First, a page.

March 15, 2012
What We Talk About When We Talk About Anne Frank By Nathan Englander (Alfred A. Knopf, 207 pp., $24.95) The great mystery about the fiction of Nathan Englander is the rapturous response that it has elicited. The enigma deepens with the accolades for this new volume of stories, which, for reasons I will try to explain, is a great falling-off from For the Relief of Unbearable Urges, his debut collection, which appeared in 1999.
February 23, 2012
In late January, on the eve of the Florida primary, Bettina Inclán, the 32-year-old head of Hispanic outreach for the Republican National Committee (RNC), appeared on Fox News opposite progressive activist Simon Rosenberg to discuss the Latino vote. To say that the deck was stacked against Inclán in this fight would be an understatement. Over the past year, the major Republican candidates have gone out of their way to make anti-immigrant sentiment a centerpiece of their campaigns.
Tonight: Follow TNR Writers on Twitter for the Debate
January 23, 2012
As the last four standing duke it out in Miami tonight at 9:00 p.m. EST, be sure to follow these TNR writers on Twitter for live analysis and commentary: Noam Scheiber: @NoamScheiber Walter Shapiro: @WalterShapiroPD Matt O'Brien: @obsoletedogma Ed Kilgore: @ed_kilgore And, of course, the official TNR twitter feed: @TNR
An Attempt to Measure Regional Economic Justice
January 12, 2012
With national conversations about inequality and fairness in the air, I’ve been thinking about what economic justice might look like to regions. I find the late John Rawls to be the most insightful philosopher on the subject of justice, so I’ve been re-reading his great works. First of all, Rawls argues a just society must meet a minimum standard for civil liberties--basically, those specified by the U.S. Bill of Rights. Next, access to what he calls primary goods--things we value like influence, security, income, respect--should be openly available to all.
International Arms Dealing And Newt's Second Marriage
December 16, 2011
A fascinating story in today’s Washington Post details the story of how, in the mid-1990s, the FBI almost carried out a sting operation against Newt Gingrich based on the allegation that he would take a bribe from a major international arms dealer. The sting was called off because there was no evidence Gingrich had any knowledge of a possible deal (or any intent to make one), and Gingrich hasn’t been accused of anything.
The Kase Against K: How the Kardashians Are Ruining the Letter
November 15, 2011
About 10 years ago, something terrible happened: Strangers began to get comfortable with my first name. Throughout elementary school, I suffered mispronunciations (chole, rhymes with coal, was common) and misunderstandings (“What’s that short for?”). But what my name caused me in annoyance, it made up for in distinction. “Chloe” (or “Chloë or “Chloé”) was both classic and uncommon, I came to realize. Cookie-cutter was dull, different was daring—and yet “Chloe” was distinct without being ridiculous or made up. Then, other people caught on.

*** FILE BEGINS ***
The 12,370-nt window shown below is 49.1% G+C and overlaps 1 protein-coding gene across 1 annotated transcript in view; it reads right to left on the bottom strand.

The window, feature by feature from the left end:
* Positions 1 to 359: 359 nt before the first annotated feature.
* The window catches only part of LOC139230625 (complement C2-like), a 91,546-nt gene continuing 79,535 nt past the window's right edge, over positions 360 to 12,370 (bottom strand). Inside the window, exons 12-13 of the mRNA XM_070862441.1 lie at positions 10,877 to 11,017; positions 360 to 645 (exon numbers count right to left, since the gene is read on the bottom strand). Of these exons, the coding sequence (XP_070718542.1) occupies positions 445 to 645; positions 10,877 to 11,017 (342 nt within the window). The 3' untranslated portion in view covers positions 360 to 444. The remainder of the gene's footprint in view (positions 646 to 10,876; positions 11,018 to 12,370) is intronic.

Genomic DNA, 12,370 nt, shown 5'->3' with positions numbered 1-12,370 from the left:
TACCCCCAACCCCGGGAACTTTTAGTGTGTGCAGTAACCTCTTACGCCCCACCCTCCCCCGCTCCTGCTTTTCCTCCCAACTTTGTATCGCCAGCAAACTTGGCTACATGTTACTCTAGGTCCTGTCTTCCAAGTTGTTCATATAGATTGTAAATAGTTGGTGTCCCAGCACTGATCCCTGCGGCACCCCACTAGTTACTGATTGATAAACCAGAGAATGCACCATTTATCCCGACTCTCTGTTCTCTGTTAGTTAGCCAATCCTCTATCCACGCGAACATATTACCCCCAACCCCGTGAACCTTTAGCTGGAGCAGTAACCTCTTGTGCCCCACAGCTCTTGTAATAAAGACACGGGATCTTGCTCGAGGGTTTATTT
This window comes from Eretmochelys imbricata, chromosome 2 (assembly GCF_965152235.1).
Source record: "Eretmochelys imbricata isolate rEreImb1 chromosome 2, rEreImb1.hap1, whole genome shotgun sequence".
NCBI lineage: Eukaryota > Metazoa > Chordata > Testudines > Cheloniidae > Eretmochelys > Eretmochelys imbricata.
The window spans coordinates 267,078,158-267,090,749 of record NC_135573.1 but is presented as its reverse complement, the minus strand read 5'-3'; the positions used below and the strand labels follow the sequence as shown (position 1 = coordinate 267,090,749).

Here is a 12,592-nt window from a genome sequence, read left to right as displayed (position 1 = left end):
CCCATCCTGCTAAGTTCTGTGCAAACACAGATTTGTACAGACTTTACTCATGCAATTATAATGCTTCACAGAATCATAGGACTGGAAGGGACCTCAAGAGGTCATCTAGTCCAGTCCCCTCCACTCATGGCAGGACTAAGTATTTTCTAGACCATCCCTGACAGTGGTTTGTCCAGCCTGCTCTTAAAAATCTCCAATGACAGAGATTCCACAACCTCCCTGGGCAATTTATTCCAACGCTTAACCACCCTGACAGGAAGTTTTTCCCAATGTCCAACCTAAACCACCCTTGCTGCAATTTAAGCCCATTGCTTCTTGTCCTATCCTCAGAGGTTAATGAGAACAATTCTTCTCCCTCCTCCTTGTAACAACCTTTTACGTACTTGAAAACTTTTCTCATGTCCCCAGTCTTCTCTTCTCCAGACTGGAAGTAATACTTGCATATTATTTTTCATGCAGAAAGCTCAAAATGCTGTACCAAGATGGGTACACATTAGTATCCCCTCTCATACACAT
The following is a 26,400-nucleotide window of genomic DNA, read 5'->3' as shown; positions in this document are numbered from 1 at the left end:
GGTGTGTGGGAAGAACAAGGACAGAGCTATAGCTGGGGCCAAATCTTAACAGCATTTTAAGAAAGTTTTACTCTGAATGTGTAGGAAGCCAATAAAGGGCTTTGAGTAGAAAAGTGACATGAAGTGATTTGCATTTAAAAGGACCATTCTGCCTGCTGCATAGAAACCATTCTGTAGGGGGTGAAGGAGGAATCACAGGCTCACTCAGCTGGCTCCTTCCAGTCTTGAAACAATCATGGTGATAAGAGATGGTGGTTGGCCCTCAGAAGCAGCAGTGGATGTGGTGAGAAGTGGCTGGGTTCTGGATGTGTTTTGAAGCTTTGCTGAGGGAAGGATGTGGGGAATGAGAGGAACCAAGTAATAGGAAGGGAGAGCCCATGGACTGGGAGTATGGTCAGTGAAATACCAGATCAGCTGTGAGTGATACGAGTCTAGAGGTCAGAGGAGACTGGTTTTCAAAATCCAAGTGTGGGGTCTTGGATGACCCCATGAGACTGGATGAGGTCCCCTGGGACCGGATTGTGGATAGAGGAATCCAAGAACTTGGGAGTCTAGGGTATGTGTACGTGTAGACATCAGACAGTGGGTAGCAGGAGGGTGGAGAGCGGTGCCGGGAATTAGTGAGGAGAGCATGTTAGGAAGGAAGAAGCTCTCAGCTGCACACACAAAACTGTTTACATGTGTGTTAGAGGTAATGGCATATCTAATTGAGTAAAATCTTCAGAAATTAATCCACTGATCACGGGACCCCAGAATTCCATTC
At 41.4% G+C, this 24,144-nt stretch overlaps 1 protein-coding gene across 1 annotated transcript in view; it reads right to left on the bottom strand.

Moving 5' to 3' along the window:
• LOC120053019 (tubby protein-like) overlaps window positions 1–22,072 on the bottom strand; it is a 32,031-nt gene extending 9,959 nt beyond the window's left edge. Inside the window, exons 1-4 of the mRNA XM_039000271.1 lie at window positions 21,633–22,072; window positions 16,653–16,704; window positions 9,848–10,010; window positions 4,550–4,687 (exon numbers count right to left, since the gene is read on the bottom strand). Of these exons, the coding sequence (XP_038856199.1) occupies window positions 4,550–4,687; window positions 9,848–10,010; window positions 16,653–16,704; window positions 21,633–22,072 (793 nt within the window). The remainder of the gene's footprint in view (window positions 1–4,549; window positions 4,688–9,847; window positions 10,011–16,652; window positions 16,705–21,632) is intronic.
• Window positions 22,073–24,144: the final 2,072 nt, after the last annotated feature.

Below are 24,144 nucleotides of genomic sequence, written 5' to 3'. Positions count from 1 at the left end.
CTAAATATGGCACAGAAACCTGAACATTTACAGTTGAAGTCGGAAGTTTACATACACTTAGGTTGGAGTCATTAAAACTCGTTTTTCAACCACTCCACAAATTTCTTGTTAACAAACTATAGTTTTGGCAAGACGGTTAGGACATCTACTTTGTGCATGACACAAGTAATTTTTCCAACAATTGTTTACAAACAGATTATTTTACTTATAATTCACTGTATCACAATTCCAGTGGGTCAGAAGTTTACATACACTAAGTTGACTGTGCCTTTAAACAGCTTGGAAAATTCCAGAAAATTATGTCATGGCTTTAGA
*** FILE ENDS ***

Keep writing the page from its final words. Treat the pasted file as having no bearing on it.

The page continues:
Did Maryland's Ugly New Uniforms Help In Beating Miami?
September 06, 2011
After the University of Maryland unveiled some, erm, adventurous new uniforms this weekend, college football fans have spent almost as much time analyzing the team’s fashion choices as they have its offensive line. The new duds, modeled after the Old Line State’s famous flag, may have been a “so crazy, it just might work” attempt to distract their opponent, the already-embattled Miami Hurricanes, into submission.
Does Racism Hurt The GOP?
June 06, 2011
David Frum points out the obvious racial incitement on the Drudge report: I've heard Republicans in private deplore the racial incitement that too often substitutes for conservative talk.
Challenging the Census to Count the Uncounted
May 05, 2011
Now that Census 2010 results are coming out, some places around the country are scratching their heads. They are puzzled by the lower-than-expected population counts and considering mounting challenges to get the official number changed. The state of California thinks the census missed 1.5 million residents.
Comic Sans is for Children
April 01, 2011
Thanks to a Google April Fools’ Day prank, the font Comic Sans is one of the day’s most popular search term. Unlike the more staid Helvetica, which found itself roped into the prank, Comic Sans is despised by typography aficionados and designers.